The Wageworker. (Lincoln, Neb.) 1904-????, June 19, 1909, Image 2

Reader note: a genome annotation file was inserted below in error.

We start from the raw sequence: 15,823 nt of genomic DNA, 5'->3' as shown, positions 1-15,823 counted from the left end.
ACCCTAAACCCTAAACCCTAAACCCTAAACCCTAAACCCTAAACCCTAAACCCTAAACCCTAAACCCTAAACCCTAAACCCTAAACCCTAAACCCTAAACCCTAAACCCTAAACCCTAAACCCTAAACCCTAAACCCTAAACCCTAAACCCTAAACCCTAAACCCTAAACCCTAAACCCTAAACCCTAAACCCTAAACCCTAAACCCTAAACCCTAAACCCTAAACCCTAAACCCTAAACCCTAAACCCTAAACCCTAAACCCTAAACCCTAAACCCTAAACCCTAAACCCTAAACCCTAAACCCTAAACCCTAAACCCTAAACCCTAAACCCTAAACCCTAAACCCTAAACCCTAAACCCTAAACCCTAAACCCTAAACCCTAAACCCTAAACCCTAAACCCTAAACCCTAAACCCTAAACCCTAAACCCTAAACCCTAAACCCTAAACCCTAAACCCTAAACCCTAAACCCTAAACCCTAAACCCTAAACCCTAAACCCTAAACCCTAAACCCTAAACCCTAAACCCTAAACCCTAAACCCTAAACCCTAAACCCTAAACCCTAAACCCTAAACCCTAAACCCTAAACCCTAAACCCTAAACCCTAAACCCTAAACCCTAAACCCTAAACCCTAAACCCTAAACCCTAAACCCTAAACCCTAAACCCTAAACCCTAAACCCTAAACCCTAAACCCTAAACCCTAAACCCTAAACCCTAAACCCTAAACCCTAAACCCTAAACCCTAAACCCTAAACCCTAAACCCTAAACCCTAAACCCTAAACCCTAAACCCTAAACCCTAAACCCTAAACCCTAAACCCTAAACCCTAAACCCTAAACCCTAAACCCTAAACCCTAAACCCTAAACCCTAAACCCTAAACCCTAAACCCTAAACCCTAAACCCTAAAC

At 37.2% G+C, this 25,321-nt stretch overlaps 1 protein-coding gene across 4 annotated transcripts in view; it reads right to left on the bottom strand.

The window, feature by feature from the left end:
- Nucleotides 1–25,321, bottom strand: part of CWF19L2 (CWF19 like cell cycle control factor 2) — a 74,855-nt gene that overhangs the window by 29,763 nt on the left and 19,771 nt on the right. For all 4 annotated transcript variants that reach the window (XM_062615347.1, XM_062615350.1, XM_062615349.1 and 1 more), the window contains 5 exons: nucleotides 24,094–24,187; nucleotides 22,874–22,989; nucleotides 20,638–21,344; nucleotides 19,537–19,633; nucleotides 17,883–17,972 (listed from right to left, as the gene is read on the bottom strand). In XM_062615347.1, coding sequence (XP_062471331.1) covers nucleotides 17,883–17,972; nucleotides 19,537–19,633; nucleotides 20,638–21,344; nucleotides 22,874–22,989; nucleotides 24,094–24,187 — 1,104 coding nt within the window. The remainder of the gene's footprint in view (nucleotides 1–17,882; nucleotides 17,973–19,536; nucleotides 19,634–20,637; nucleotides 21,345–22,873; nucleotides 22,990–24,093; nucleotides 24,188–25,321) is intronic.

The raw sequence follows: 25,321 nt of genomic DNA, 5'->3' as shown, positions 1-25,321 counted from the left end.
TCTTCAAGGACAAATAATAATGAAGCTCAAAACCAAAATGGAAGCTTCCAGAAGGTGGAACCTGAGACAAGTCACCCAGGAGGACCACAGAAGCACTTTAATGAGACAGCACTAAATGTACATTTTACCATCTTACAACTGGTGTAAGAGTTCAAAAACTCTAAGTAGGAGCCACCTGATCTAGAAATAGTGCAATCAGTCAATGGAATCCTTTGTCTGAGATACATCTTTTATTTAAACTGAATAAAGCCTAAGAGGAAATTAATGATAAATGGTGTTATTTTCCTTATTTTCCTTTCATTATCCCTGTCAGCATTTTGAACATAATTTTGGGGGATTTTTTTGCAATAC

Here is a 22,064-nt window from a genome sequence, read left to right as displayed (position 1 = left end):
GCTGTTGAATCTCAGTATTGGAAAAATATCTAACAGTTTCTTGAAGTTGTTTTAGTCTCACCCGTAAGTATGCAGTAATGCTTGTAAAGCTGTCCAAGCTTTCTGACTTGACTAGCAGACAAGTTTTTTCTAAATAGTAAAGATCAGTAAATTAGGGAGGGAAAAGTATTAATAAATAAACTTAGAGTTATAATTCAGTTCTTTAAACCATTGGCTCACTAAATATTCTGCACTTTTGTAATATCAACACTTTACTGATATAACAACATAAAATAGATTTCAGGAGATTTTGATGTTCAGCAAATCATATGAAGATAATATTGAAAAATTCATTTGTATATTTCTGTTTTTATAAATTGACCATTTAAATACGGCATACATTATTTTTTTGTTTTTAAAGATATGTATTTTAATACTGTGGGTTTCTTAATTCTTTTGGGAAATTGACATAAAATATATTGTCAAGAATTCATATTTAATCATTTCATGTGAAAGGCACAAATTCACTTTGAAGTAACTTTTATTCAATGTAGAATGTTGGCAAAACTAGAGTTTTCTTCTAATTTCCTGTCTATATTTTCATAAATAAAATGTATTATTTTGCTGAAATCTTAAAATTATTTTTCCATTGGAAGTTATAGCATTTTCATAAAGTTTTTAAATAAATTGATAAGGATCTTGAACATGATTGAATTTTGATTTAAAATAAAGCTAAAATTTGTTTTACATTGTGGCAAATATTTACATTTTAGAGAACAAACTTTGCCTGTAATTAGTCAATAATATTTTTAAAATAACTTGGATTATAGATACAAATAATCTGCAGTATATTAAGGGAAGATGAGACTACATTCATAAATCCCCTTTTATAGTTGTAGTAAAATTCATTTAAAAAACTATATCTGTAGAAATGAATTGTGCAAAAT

General Mention w B TO UY Cloakroom Waist Sale Right here! Why? Because we give you very great values for your money. Because you can find what you want here. Because satisfaction goes with every purchase. Be cause the latest styles in everything we carry may be had here at all times. Be cause a quarter of a century in treating people right ought to be sufficient assurance to you that we will treat you right. We want your business. Notice below our special values for this week. Come in early. In the Dry Goods Dept 15c BELTS ; TYe have 3 dozen Elastic Belts, colors navy, brown and black. These we wish to close, special ". .15c SHEETS. SHEETS. Six day Sheet Sale. These are of a food grade of Mus lin. Boy now. 30 dozen Bleached Hemmed Sheets, size 9x4, a good full size and made of a good grade of Muslin, worth 50c, special to close 35c 23 dozen Bleached Hemmed Sheets. 72x90. a full size, will fit any double bed, made of extra good Muslin, a rare bargain at 60c, special 47c 10 Per Cent Discount on all Bleached Muslin Pillow Cases ' " HAMMOCKS We carry a very nice line of Hammocks. Buy now . while the line is complete. Prices from $1.00 up to $4.50 EMBROIDERY 8 pieces of 27-inch Embroidery Flouncing, a-very deep hem of embroidery, regular $1.00, to close 68c LADIES' SUMMER UNDERWEAR We have just what you want in the Knit Underwear, Vests, Drawers and Union Suits, worth from 10c to 75c PARASOLS We have a full line of Children's and Ladies' Fancy and Plain Parasols. Silks, Satins and Lawns. Children's, worth from 15c to $1.00 Ladies', worth from $1.00 to $5.00 41-2c CHOICE CALICO 4 l-2c One lot of American Prints, the very best grade; only short lengths; colors blue, red, white and black; special this week 44sc Here is an offer which is worth" investigation and talk about. It is the strongest value giving of this season on modish and well made Waists. Entire line of Taffeta Silk, Messaline, Japanese Silk and Silk lined Lace Waists of our regular $4.95 values. There are 150 garments of assorted colors to choose from. Sale price $2.95 Ouf Line of Waists at ,98c Consists of the best $1.50 values obtainable m the market: The cool Dutch necks, the dainty tailored effects andvariety of new styles. A Waists Selling at $1.95 Are beaut if ullv Val Lace Inserting finished White Lin gerie and good values at $2.95. There is also a few Taffeta Silk Waists of $3.95 values in this lot. SKIRTS Just received a shipment of fine Chiffon Panamas, $6.75 values, any color, choice - - - jrjj,? $7.95 and $7.50 values, any color, choice j-iK $3.95 values, any color, choice $T50 and $11.50 values, any color, choice $8.95 All White Mohair Skirts at One-Half Price All Taffeta Silk Skirts at One-Half Price White Linene Skirts, $1.50 values, only $fj White Linene Skirts. $3.50 values, only - -$2.50 A COAT for traveling and all around wear, handsome in appearance aud durable, is the Kuberized Silk Coat. Extra special offer, $13.50 values, only : $9-95 Men's Oxfords at a & Special Discount yl 1 his wees Men's Patent Colt Blucher Ox fords, pike toe, sizes 6 to 9Vo; $5.00 value $3.95 Men's Tan, Wine and Patent Leather Oxfords; this sea son's styles A to E widths; sizes 6 to 11; $4.00 values; this week for $3.59 $3.50 values, this week for $3.15 Women's Oxfords Your choice of all $3.50 Oxfords; pumps, ties; black, ten and wine; all regular lines; sale price this week ...... $3.15 Special discount on all Ladies' $3.00 Oxfords and Slip pers this week. Buy now. TABLE ODL CLOTH 10 pieces of 45-inch Table Oil Cloth in dark colors only, all good staple patterns, while it lasts 13y2c 917-921 O St. OPPOSITE CITY HALL POSTAL CABDS We have put in a large line of Postal Cards, just to accommodate our patrons, views of Lincoln, each lc Brief Items of News Picked Up Here and Tfcere The Georgia locomotive firemen who struck against the policy of em ploying negro firemen have won. The railroads are now operating trains again, but with white firemen. For nine days railroad traffic was at a standstill, and not a single act of violence was reported. Six hundred lumber workers in the neighborhood of McCloud, Califs are on strike. Troops have been called out, ostensibly to preserve or der, but in reality to break the strike. The international executive board of the Piano and Organ Workers" Union has decided that it is within the powers of the affiliated locals to of P.ttsbarg. Pa., have just succeeded in securing an agreement with all the proprietors in the city for an eight-hour day, which win go into effect July 1. The union carpenters of Dallas. Tex, propose to inaugurate the Sat urday half holiday. The membership of the United Mine Workers is now 303,004 in good taint ing, the largest number in the organi zation throughout its history. The gain during the past year was 2S.. Governor Harmon of Ohio has ap pointed Charles Wirmel of Cincinnati to the office of labor commissioner. Mr. Wirmel is an active member of assess their members as high as 10 i0" Engineers' Union. cents a week to aid the striking hatters. The seventh convention of the Woman's International Union Labor League will be held in Louisville, Ky., June 15. A strong union of hod carriers and building laborers has been organized in Erie, Pa. Painters and Decorators have signed closed shop agreements with nine firms in Erie, Pa. . Seventy-seven members were in itiated in the Pittsburg Bookbinders Union during May. The general offices of the Brother hood of Carpenters and Joiners at Indianapolis is now situated in an up-to-date fireproof building just erected by that organization. The Order of Railway Telegraphers has purchased the southwest corner i have come across. of- Eighth and Walnut streets, in St. j The supreme court of Xew York Louis, for $300,000, and will expend ! has upheld the constitutionality of auouier tou.uuv in me construction the law reouirinz railroad mrmn- President Lee M Hart says the prospects of organizing the moving picture theater branch of the theat rical and amusement industry are good. Xew unions were recently formed in California. Ohio and Kentucky. After two years strike, painters in Edwardsville, Mo won their de mands. Carpenters in Pittsfield. Mass.. se cured Saturday half holiday wit hoot a strike. Slate and tile roofers have organized. The street car men in Benton Har bor, Mich., are kept awake trying to End ways and means of spending that 17 cents an hour which is generously doled out to them. 5 Jewish carpenters is Brooklyn, who are on strike for an increase of wages from ?4 to $4.30 a day, are winning tout. Over half of the contractors of a club house and headquarters for the order. Fourteen striking brickyard em ployes in a town in Xew York state were arrested for parading. Prob ably they will be charged with violat ing the liberty of United States citizenship. The Sheet Metal Workers' Union A WORD WITH LINCOLN MERCHANTS Mr. Merchant, evert though you make a slightly better profit on the trust made cigars you handle than on the Lincoln made cigars, do yon realize that in the long run you lose money? Of course you want to know why we say this. In the first place, the money you pay for the trust made cigars goes out of Lincoln, never to return. Secondly, every time you sell a trust made cigar you do that much towards depriving some Lincoln man of a job. There are about thirty cigarmakers in Lincoln. If you pushed Lincoln made cigars in preference to trust made cigars, it would not he long until there would be 150 to 200 cigarmakers in Lin coln. Two hundred cigarmakers working full time in Lincoln would mean an increase of $3,000 a week in the pay roll, and that would mean $3,000 a week more spent with you. The poorly paid work man in the trust and tenement factories of the east never trade a penny's worth with you. If 75 per cent of the cigars consumed in Lincoln were made in Lincoln, every line of business would feel beneficial results. Why? Because it would put from $2,500 to $3,000 a week into the business channels of the city. Think this over. Exercise both your commonsense, your busi ness sense and your local pride and patriotism. Get those Lincoln ' made cigars from under ycur counter and put them in the con spicuous places in your cigar cases. Instead of rnairingr a local patriot hunt for Lincoln made cigars, make the fancier of coolie made and sweat shop cigars do the hunting. Keep as much Lincoln money in Lincoln as possible. Build up your own business by in creasing the number of Lincoln wage-earners who do business4 with you. GOOD ONE ON GOMPERS. A Lessened Lumber Output. ' I Washington The lumber production in the United States was less in the calendar year, 1908. than in the pre ceding year, according to a report is sued by the census bureau. The de crease amounted to 17.3 per cent, or from 40.256,154,000 to 33,289,369,000 feet. While practically every section of the country shared in the decrease. It was most marked in the centers of heaviest production, that is on the Pacific coast, and in certain parts of the yellow pine belt. Explorer Shackleton Rewarded. London Lieutenant Ernest Shackle ton, the explorer, who managed to get within 110 miles of the south pole on his recent Antarctic exploration trip and who arrived here Monday, found in his mail a letter from Wash ington stating that he had been awarded the Hubbard gold medal for his work. The lieutenant is highly de lighted with this recognition of his work as an explorer. Why the Labor Leader Did Not Be come a Pulpit Orator. At a recent meeting of the Chicago Federation of Labor, "Big. Bill" Mahon, president of the Amalgamated Associa tion of Street and Electric Railway Employes, told a story of how Samuel Gompers first entered the labor move ment. Mr. Gompers. who was present at the meeting and heard the story, said its chief merit lay in the fact that it was not true, but it wasn't bad. even if untrue. This is about the way .Mahon told the story: , , You all have heard of Brother Gompers, but probably some of you have not heard the reason why he took up the profession of a labor agi tator. He originally was intended for the ministry. I wiil not say what de nomination he belonged to, as that is one of the forbidden subjects in our labor organizations. Anyway, he was an assistant minister in a certain I church, and he was called on one day to officiate at a christening. Young Gompers was ambitious and deter mined to outdo the old minister. He believed this was his opportunity to display his wonderful oratorical pow ers. Taking the infant in his arms, young Gompers said: 'My friends, we are gathered here to witness a most interesting and important ceremony. Who knows what this child is destined to become? Who knows but he may yet sit in our legislative halls in Con gress? Who knows but he may yet become a United ' States ' Senator and have his name written on the pages of history as one of the world's great est statesmen? Aye, my friends, who knows but he may yet have conferred on him the highest honor in the gift of the people of this great country of ours and wear upon his brows the civic wreath of the chief executive of our republic? "Turning to the godmother of the child, young Gompers whispered: 'What did you say you wanted the child named?' " 'Mary Ann," came the whispered response. "That," said Mahon, "is how Gom pers missed his cue as a minister and became a labor agitator." Uncle Sam to Keep Eye on Hawaii. Washington, D. C. Although the state department has received no offi cial information regarding the Jap anese in the Hawaiian islands, it is probable that a request will be made on the department of the interior for a report from the governor of the island about the incident. If it is made a diplomatic affair, the state de partment will depend on the depart ment of the interior for the govern ment's presentation of the case. Xo statement has been received from the Japanese foreign office. Proclaim New Sultan in Morocco. Pans Mulai El Kebir, younger brother of Sultan Mulai Hafid, has been proclaimed sultan of Morocco by the tribes among whom he has been a refugee for many months, according to dispatches from Tangier and Fez. The adherents of El Kebir are organ izing a formidable army the dispatches say, and will start a campaign against Mulai Hafid. Since the overthrow of the former Sultan Abdul Asiz by Mulai Hafid last year, certain tribes men have been clamoring for El Kebir to claim the throne, declaring he is the rightful successor. J. J. Skow has sold his farm of 160 acres south of Beatrice to W. S. Mc Hugh of Clay Center, a former resi dent of Gage county. The considera tion was $125 an acre, or $20,000. tions to pay their employes twice a month. The forty-four hoar week was car ried by a majority vote on the Print ers' Wage Board in Melbourne, Aus tralia, recently, the chairman voting with the employes' representatives, wherenpom the master printers re signed from the board. CONCERNING MADDEN. How Organized Labor Views Convic tion of Crooked Leader. We are pleased to note the con viction of the infamous grafter known "Skinny" Madden, of Chicago, who was proven to have exorted si, 000 from a builder as a fee for adjusting some labor difficulty in connection with the man's business. Madden hold ing himself out as an authorized rep resentative of organized labor for the purpose. While it is generally sup posed that this man, who has been guilty of numerous blackmailing and extortion schemes in this way, is con nected with organized labor and one of its chosen and trusted officials, such is positively not the case. He is business agent of the Junior Steam fitters' union of Chicago, an organiza tion unknown outside of that city and not affiliated with organized labor in any way whatever, not being repre sented in any legitimate governing la bor organization in the city, state or nation. It is simply a band of credu lous workmen controlled by a gang of conscienceless grafters and plunderers for their own exclusive profit- Madden is at the head of this gang and has reaped a rich harvest ou of the sim plicity and subserviency of the mem bers of the so-called union. He has lived in luxury, enjoying every high priced pleasure, and all the while us ing his every opportunity to foster his graft and keep up his show of stateliness and wealth. His conduct has brought reproach on the labor movement, but the censure is wholly unjust and unfounded, for he has had nothing whatever to do with real la bor organizations. Minnesota Union Advocate. Pa 276. Pueblo. Colo, is seventh in the list with a rate of 269.3. AliO gether there are more than a score of small cities, half of them is Penn sylvania, the rest in Xew Jersey. Massachusetts, Michigan, Ohio, Indi ana and Maryland, in which the death rate by 'Tiolence exceeds the highest rate in any large city. The "highest rate for a large city, ISO per 100,000, is found in Pittsburg If to this be added the death rate from typhoid fever and other prevent' able diseases, Pittsbnrg may be deemed fairly entitled to such glory as may attach to the fact that human life is held cheaper within its boun daries than in any other civilized community. The total number of deaths- by violence in 190$ and the rate per 100,000 inhabitants front that cause in seventeen of the larger cities are set forth in the following table: Total Deaths. 71 OUR AWFUL DEATH RATE. Annual Slaughter in American Indus trial Institutions Appalling. One of the curious things about the story of death by violence, ac cording to the Technical World Mag azine, is that human life is cheapest, not in the large cities, though of course the total number of deaths is greatest there, as the casual ob server might suppose, but in the smaller cities. The Technical World adds: "Nowhere are lives held so lightly as in the smaller cities of Pennsylvania. Measured by the deaths of violence human life is cheapest in Butler, Pennsylvania, where the annual rate is 379.4 per 100,000 population. Plttston in the same state stands second with a rate of 359.6. Iron Mountain, Mich., is third in rank with a rate of 290.7, then comes McKeesport, Pa., 290.1; Shenandoah, Pa., 278.9; Pottsville, City: Rate Pittsbnrg 1903 Xew Orleans 135.3 Kansas City 126.7 Buffalo 123.6 Boston 122-5 Cincinnati. 118.2 San Francisco 116.8. Greater Xew York.... 105.1 Washington 10L1 Philadelphia 100.8 St. Louis 97.2 Chicago 97.ft Baltimore 95.5 Detroit 93JI Milwaukee .... 69.8 Minneapolis 69.8 St. Paul 59.9 425 231 471 73 40 439 4.323 311 1,453 631 l.S 529 331 232 191 122 13.55 HOW COMMON SENSE WINS. That in Organization Puts Chicago Building Trades Ahead. If the Chicago building trades crafts- Liir la Aiu un a iciHta s&rpfiBA wile- the open shoppers began to blaster and deserted their onions they wosM not now be able to point to achieve ments of which they have a right to feel proud. The spring fights over working conditions are all through, and they show that the workers were not compelled to scab on their ova scales, bat that some 40.000 men have "gained an average increase of 25 cents a day, besides many minor con cessions. This means that the or ganized building craftsmen of the fWindy City are about $3,000,009 to the good for the year. If they had 'no unions they would, in all probahO- ity, have been working for about 25 per cent less than they are receiving. What's the answer, Mr. Non-Union 'Man? Have yon got a brain to think? -Toledo Union Leader.